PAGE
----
Oral argument in this case was heard in Indianapolis on February 21, 2000. We extend our
appreciation to counsel for the quality of their advocacy.
December 1, 1971, to December 1, 1974, and covered losses occurring at the former Superior
Coach Plant in Lima, Ohio. The policy also contained the following suit limitation provision:
Suit Against the Company: No suit or action on this policy for the recovery of
any claim shall be sustainable in any court of law or equity unless the Insured
shall have fully complied with all the requirements of this policy, nor unless
commenced within twelve (12) months next after the happening of the loss, 2
unless a longer period of time is provided by applicable statute.
In 1980, Congress began enacting various statutes, including the Comprehensive
Environmental Response, Compensation and Liability Act (“CERCLA”),3 to impose liability for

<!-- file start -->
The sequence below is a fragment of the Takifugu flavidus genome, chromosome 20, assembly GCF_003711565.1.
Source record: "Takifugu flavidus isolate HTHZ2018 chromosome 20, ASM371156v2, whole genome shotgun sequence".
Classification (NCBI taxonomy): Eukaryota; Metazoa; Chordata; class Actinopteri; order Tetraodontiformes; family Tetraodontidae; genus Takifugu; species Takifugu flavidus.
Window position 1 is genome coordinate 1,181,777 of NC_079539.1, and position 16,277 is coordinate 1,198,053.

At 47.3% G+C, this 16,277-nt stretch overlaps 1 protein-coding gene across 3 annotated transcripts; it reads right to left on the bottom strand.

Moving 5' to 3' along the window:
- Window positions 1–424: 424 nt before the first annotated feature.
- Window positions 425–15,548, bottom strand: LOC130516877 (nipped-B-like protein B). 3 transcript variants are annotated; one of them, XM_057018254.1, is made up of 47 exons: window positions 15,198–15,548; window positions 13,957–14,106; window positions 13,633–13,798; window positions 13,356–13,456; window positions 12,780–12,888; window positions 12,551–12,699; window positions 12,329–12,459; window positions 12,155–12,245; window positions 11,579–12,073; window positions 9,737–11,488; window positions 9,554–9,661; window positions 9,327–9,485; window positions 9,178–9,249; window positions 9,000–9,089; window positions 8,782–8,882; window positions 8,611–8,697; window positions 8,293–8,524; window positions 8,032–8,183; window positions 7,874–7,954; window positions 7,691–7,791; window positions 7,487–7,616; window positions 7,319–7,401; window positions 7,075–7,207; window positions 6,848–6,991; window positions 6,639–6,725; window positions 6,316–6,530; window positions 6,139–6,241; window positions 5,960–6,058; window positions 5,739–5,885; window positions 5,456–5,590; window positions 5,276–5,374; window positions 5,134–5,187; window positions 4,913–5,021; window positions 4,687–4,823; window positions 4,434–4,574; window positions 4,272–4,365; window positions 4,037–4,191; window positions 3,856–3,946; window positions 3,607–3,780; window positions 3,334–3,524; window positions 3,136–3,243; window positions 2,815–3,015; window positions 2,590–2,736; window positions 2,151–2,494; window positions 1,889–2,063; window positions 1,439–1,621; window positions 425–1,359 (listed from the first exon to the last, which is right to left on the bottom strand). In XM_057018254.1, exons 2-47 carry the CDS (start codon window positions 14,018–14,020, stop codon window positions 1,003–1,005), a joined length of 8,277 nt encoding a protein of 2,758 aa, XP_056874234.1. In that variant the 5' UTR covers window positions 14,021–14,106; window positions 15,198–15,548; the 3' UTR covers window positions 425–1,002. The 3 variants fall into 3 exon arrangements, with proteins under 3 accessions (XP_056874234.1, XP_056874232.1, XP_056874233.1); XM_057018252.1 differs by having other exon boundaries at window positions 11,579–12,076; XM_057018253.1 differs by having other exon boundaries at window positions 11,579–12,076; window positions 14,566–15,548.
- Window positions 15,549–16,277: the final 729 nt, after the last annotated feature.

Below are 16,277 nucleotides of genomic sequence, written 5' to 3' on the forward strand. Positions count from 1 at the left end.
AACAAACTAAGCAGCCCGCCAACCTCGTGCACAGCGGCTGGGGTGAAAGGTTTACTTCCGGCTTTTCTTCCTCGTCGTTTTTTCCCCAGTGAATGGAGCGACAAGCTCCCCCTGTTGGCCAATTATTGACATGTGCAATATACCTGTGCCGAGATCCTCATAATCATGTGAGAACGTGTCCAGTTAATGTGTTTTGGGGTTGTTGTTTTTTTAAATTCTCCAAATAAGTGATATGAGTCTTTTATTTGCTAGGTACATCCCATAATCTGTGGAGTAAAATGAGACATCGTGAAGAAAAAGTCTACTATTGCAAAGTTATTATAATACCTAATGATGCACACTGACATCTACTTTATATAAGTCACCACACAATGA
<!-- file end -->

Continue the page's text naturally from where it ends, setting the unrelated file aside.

and prompt cleanup of hazardous waste sites. Thereafter, the U.S. Environmental Protection
Agency (“EPA”) and other governmental and private entities initiated administrative
proceedings against UTAS to require cleanup of environmental contamination that had
occurred at several of its facilities. In particular, the soil and groundwater at the Superior
Coach Plant were contaminated with volatile and semi-volatile organic compounds and heavy
metals. The EPA conducted a screening inspection of the Superior Coach Plant in 1989 and a
follow-up inspection in 1995. The MetoKote Corporation conducted further investigations of
the facility in the “early 1990s” and ultimately commenced a lawsuit against UTAS under
CERCLA that was settled in 1995.
UTAS first advised Affiliated FM of the environmental contamination, resulting
inspections, and its claim for insurance coverage when it filed its complaint for declaratory
judgment and breach of contract on May 21, 1998. After filing its answer and affirmative
The policy does not define “happening of the loss.”
See 42 U.S.C. § 9601 et seq.